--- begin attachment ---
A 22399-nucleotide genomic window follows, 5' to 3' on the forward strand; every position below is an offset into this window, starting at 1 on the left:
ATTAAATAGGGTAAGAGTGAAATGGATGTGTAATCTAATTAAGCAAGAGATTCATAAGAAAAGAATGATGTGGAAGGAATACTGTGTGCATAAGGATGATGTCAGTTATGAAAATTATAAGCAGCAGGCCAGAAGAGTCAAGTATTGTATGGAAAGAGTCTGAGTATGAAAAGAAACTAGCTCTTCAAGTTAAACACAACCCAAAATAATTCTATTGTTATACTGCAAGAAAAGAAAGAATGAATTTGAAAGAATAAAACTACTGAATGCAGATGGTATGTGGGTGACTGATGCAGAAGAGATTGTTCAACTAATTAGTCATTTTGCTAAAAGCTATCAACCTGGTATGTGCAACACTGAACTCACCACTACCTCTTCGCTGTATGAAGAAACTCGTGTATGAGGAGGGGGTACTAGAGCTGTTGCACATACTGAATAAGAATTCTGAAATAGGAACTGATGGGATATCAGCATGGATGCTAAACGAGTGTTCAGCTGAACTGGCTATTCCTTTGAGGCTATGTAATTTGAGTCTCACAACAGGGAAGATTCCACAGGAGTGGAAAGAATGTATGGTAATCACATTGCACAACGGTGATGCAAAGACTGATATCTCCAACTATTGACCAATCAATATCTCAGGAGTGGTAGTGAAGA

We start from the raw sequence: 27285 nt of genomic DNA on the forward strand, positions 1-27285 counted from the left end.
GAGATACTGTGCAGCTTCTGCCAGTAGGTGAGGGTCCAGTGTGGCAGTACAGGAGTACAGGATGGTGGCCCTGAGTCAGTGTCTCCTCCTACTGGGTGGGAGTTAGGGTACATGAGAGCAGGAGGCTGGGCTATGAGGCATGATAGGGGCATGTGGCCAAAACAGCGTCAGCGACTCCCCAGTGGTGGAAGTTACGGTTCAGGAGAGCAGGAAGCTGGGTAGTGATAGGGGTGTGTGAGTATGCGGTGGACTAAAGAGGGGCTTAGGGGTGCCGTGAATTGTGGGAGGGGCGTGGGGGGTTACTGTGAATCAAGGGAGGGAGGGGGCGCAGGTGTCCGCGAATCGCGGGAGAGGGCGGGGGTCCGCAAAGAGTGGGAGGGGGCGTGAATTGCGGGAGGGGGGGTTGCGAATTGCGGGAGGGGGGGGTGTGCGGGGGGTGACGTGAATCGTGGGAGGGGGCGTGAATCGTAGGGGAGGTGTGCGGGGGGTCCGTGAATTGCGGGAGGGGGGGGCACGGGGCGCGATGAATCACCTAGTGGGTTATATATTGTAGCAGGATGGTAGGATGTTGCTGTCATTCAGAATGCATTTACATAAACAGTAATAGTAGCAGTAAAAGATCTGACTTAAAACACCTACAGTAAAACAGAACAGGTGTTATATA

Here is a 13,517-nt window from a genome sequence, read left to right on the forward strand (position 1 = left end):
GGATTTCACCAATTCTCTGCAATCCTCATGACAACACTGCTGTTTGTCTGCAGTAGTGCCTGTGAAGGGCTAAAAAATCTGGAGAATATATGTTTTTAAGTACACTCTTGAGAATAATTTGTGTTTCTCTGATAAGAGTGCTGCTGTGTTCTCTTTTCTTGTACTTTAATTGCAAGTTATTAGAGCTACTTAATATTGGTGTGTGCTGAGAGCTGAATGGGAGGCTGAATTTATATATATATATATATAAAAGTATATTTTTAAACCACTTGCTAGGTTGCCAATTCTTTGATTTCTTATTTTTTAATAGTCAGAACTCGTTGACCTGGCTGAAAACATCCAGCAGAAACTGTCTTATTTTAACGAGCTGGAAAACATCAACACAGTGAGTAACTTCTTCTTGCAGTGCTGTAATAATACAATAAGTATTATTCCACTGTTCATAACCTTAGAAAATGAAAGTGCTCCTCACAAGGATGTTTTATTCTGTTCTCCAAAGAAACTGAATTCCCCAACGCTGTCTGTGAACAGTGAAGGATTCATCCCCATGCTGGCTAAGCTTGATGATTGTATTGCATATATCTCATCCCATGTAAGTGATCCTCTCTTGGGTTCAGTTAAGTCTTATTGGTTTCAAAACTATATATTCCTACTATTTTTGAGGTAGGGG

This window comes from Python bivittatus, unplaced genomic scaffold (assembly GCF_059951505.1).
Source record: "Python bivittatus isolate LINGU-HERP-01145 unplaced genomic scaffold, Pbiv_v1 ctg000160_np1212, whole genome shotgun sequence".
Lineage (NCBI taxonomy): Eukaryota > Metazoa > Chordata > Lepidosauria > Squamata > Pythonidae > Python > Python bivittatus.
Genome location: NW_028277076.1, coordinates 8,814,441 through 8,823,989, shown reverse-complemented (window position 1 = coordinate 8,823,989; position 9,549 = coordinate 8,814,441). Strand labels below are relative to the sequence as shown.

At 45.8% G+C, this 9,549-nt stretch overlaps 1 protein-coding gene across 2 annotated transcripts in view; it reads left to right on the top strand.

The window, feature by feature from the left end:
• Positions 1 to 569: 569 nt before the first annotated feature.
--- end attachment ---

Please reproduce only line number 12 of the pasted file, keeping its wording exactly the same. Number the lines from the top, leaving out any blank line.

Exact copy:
The window, feature by feature from the left end: